Because the strongest and most quenched emissions were related to aggregates formed in the THF/water mixtures with an fw of 70% and 90%, respectively, a scanning electron microscope (SEM) was utilized to further examine the aggregate morphology after solvent evaporation (Fig. S18A and C). In the former case, TAA-4P assembled into very ordered rods with a length and width of ca. 40 and 1 μm, respectively. Powder X-ray diffraction (PXRD) measurement of the rod sample showed sharp diffraction peaks in the diffractogram, indicating that they are crystalline (Fig. S19). As the size of the rods was much larger than that of the nanoaggregates (280 nm) obtained by DLS, it is concluded that TAA-4P first formed smaller crystalline aggregates in the THF/water mixture and then further assembled into bigger rods when the solvent was evaporated. Thus, the enhanced emission in the THF/water mixture (fw = 70%) compared to pure THF solution was attributed to the formation of crystalline aggregates. In comparison, at fw = 90%, few rod-like assemblies were observed, but many disordered aggregates with a much smaller size were found with a diameter of ca. 150 nm, which was very close to the result (99 nm) from DLS analysis. It was mostly due to the generation of amorphous aggregates in the mixed solvent, which made it difficult to undergo further assembly. Similar results were also observed by using a transmission electron microscope (TEM) (Fig. S18B and D). Therefore, TAA-4P was an AIEgen with crystallization-induced emission (CIE) properties. The absolute quantum yields (ΦF) of TAA-4P in THF and crystals were recorded as 1.9% and 3.5% by integrating spheres, which also affirmed this conclusion (Table S1). Moreover, cyclic voltammetry study revealed that the LUMO (LUMO = lowest unoccupied molecular orbital) energy level of TAA-4P was just as low as that of TAA, demonstrating that it was a typical N-type AIEgen (Fig. S4).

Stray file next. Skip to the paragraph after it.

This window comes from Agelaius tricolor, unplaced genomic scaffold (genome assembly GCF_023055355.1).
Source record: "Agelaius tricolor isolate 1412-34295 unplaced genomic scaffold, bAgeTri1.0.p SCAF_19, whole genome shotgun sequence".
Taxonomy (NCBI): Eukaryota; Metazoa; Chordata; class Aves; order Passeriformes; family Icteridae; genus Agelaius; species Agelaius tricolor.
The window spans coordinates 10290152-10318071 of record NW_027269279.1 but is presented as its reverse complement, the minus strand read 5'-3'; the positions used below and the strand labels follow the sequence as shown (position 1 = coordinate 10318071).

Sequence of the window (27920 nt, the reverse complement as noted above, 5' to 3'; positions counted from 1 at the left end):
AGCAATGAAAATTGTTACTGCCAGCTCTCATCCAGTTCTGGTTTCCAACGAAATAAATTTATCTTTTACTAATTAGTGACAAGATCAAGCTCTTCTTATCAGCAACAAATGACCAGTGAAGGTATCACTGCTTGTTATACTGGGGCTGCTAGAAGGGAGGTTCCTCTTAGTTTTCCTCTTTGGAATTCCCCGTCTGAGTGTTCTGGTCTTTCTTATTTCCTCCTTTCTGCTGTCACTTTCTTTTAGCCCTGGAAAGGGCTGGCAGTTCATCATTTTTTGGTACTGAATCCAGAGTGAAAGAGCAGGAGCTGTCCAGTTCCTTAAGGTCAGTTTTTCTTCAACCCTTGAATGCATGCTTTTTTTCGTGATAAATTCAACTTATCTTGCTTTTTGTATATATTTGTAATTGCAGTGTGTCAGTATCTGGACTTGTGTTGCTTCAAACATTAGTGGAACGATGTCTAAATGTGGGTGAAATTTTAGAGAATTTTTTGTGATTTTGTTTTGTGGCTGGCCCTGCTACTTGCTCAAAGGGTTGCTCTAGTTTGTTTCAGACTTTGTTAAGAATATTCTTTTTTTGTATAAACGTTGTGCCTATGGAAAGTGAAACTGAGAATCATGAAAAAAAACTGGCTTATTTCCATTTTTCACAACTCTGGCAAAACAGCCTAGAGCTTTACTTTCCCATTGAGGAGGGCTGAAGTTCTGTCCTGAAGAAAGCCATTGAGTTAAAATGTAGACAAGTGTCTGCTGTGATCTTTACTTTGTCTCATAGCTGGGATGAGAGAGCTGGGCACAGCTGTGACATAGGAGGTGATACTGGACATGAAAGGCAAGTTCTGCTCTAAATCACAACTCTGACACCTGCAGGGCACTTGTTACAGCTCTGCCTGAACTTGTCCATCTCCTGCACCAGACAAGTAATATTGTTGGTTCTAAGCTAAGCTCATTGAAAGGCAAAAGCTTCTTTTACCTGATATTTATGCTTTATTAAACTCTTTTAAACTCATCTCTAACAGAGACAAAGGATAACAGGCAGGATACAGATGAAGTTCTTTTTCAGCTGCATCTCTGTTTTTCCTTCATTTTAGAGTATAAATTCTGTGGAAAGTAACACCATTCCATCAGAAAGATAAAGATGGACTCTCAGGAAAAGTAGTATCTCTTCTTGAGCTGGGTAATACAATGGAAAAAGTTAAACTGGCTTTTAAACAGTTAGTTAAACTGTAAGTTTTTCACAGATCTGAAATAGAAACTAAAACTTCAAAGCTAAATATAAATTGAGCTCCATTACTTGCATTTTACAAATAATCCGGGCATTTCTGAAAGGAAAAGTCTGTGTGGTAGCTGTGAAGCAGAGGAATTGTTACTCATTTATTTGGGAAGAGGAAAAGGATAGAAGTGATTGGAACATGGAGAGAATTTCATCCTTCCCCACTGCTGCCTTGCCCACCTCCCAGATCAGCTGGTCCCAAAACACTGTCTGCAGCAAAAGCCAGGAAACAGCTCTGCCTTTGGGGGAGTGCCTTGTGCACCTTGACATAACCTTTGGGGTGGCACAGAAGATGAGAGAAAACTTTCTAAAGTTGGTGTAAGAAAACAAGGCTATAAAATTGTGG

Theoretical simulation based on the (TD) B3LYP/6-31G(d) level in tetrahydrofuran (THF) and in the crystal state modeled by PCM and ONIOM approaches gave the result that a remarkably enhanced oscillator strength (f) of the S1 → S0 transition of TAA-4P was obtained as 0.33 and 0.19 in solution and the crystal state, in which the transition between the LUMO and HOMO (HOMO = highest occupied molecular orbital) accounted for 94% and 89%, respectively (Fig. S20). Based on the optimized geometry in the S1 state of TAA-4P, the LUMO and HOMO were found to demonstrate π character, indicating that the allowed π → π* transition dominated the emission of TAA-4P. Thus, the emission of the TAA derivative was lit up with the enhanced radiative decay channels as the transition component changed from the n → π* transition to the π → π* transition due to the introduction of phenyl rotors. The crystal structure of TAA-4P indicated that the attached phenyl rings twisted against the central plane with an average dihedral angle of 44° (Fig. S21). However, how did these phenyl rotors influence the AIE behavior of TPP-4P? To gain a deeper insight into the process, the reorganization energy (λ) of TAA-4P in THF and the crystal state was investigated, since it is one of the key factors to affect the non-radiative transition. The total λ in THF and the crystal state was calculated to be 1900 and 1704 cm−1, respectively, using the MOMAP package,36–40 indicating that non-radiative decay was suppressed from the solution to the crystal state. From the plots of λ versus normal frequencies of TAA-4P (Fig. 1C and D), the low frequency vibration modes assigned to the rotation of peripheral phenyl rings were reduced significantly in the crystal state compared to the solution state, whereas higher frequency vibration modes corresponding to the stretching and bending motion of bonds saw less changes. Furthermore, casting the λ onto the internal coordinate depicted that variation in both the bond length and the dihedral angle contributed obviously to the total λ. Since the bond-stretching vibration only takes places with a distance of ca. 1 Å along the bond axis, which is relatively insensitive to the aggregation environment, the contribution from the changes of the dihedral angle decreased from 32% to 24% upon aggregation into the crystal state, which was thus considered as the main contributor affecting non-radiative decay channels between the two states. All these results indicated that the restriction of rotation of the phenyl ring of TAA-4P played an important role in determining the CIE effect.